Regardless of how one may view the administration of former US President Jimmy Carter, one really good thing that came out of it (besides a large supply of comedic material for Dan Aykroyd) was a sensible, proactive energy policy. Carter signed off on federal incentives to kickstart alternative energy years before it was fashionable, and a growth industry erupted almost overnight in response.
I was fortunate to be in the right place at the right time because I got to directly participate. I was a young plumber at the time, almost ready to take my journeyman’s license exam, when our little outfit became involved with installing passive solar water heating systems. The basic setup was a roof-mounted panel or two along with a heat exchanger in the garage. There was even a job or two involving several panels as well as a large storage tank for swimming pools.
This activity coincided with one of the hottest Texas summers on record (1980) so it was easy to sell the systems. Technically they were only leased by the homeowners but all the users saw were net monthly energy savings. The panels would heat up to around 190 degrees Fahrenheit on a sunny day, forcing me to wear elbow-high welder’s gloves after a few deep and painful burns. The panels worked well even on cloudy days as long as enough solar radiation got through.
Unfortunately, the Reagan administration foolishly killed the federal initiative just as it was heating up. That led to repossessions of systems in many cases and a bad attitude toward the technology in general. Later on, the experience even cost me a job with a food products distributer; during the interview, the hiring manager harrassed me for having it on my resumé, saying the systems did not work and that anyone who claimed otherwise was a liar.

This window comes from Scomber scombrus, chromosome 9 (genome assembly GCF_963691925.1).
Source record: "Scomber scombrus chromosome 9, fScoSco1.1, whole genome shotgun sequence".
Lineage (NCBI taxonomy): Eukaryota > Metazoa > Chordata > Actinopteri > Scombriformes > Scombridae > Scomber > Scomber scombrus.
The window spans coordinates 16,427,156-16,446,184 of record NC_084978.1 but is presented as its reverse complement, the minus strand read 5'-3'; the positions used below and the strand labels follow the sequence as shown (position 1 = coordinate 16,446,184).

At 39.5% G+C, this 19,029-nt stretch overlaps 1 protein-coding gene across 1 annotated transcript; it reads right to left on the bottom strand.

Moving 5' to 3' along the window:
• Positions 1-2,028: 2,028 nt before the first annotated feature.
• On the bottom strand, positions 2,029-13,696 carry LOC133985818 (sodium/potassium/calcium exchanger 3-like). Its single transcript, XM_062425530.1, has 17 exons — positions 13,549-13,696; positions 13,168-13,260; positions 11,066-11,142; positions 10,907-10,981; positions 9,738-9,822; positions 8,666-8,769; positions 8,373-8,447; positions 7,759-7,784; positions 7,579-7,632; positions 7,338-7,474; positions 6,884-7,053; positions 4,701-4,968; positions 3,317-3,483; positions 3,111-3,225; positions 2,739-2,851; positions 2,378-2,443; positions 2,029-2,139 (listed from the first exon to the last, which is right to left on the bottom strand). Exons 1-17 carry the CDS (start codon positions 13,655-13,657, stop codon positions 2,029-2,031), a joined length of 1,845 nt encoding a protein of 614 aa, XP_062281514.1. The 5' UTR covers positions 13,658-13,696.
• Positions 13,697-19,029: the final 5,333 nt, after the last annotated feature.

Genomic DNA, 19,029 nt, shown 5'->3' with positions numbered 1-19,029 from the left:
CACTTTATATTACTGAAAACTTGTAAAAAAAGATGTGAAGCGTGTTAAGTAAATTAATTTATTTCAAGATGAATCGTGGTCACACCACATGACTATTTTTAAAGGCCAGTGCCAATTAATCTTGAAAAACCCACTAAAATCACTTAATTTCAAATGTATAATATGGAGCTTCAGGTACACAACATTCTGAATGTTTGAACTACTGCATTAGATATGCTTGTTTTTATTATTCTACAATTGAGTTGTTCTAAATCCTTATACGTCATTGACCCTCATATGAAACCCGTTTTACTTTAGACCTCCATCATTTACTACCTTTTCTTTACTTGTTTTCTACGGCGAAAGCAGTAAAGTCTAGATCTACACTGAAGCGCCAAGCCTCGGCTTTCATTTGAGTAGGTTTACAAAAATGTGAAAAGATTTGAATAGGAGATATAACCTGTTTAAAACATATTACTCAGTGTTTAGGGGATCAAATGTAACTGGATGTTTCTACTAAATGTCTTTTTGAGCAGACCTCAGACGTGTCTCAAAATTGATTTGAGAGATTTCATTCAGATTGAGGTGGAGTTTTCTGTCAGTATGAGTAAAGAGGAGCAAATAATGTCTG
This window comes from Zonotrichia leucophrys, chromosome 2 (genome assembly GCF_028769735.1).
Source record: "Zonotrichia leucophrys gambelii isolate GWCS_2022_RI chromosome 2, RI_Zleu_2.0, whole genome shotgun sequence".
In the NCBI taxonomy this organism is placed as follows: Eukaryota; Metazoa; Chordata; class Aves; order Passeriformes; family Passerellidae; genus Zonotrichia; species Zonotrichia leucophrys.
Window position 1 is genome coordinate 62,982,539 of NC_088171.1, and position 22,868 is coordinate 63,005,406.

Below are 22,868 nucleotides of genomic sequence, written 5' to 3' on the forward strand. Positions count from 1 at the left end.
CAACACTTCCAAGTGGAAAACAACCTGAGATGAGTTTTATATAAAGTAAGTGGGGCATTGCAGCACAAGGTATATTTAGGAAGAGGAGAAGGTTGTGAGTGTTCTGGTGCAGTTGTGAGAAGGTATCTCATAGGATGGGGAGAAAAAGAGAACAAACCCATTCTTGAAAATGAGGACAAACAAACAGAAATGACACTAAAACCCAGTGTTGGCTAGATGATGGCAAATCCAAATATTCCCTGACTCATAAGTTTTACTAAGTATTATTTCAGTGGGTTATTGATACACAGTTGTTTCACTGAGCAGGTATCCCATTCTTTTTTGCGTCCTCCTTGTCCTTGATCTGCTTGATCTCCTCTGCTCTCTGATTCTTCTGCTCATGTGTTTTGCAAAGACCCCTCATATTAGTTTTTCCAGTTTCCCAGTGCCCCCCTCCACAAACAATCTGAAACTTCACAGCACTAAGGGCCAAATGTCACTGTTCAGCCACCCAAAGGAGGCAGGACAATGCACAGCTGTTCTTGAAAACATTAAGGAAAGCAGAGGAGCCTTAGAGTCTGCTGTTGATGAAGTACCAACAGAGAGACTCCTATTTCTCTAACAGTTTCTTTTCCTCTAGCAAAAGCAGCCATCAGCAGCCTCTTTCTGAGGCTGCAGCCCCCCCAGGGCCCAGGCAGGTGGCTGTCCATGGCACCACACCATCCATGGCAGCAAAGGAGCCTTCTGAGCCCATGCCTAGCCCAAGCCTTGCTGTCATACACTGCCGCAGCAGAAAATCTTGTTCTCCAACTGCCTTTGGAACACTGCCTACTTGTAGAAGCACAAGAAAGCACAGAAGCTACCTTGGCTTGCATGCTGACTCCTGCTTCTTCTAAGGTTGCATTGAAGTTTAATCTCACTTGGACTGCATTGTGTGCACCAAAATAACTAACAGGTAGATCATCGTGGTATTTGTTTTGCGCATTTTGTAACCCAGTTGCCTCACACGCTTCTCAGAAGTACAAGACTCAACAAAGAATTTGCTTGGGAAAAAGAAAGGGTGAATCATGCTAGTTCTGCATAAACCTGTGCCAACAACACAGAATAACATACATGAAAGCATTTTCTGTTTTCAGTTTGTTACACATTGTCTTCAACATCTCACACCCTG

So I felt at least some vindication earlier this year when I was called in to interview with a newly-invigorated solar products company. They work with different types of systems than I had in the past but it was still exciting to have that opportunity. The hiring process seems to be in limbo right now but if nothing else it was good to talk with the interviewers about potential.
I look forward to the day when solar consideration is at least as seamlessly integrated into US architecture as it is in Finland. We can easily start now with better use of modern windows, skylights and solar tubes. I challenge today’s architectural students to shrug off the shackles of past conventional wisdom and design buildings of tomorrow with fresh ideas. Let there be light!
Disclosure: author owns stock in Canadian Solar Inc.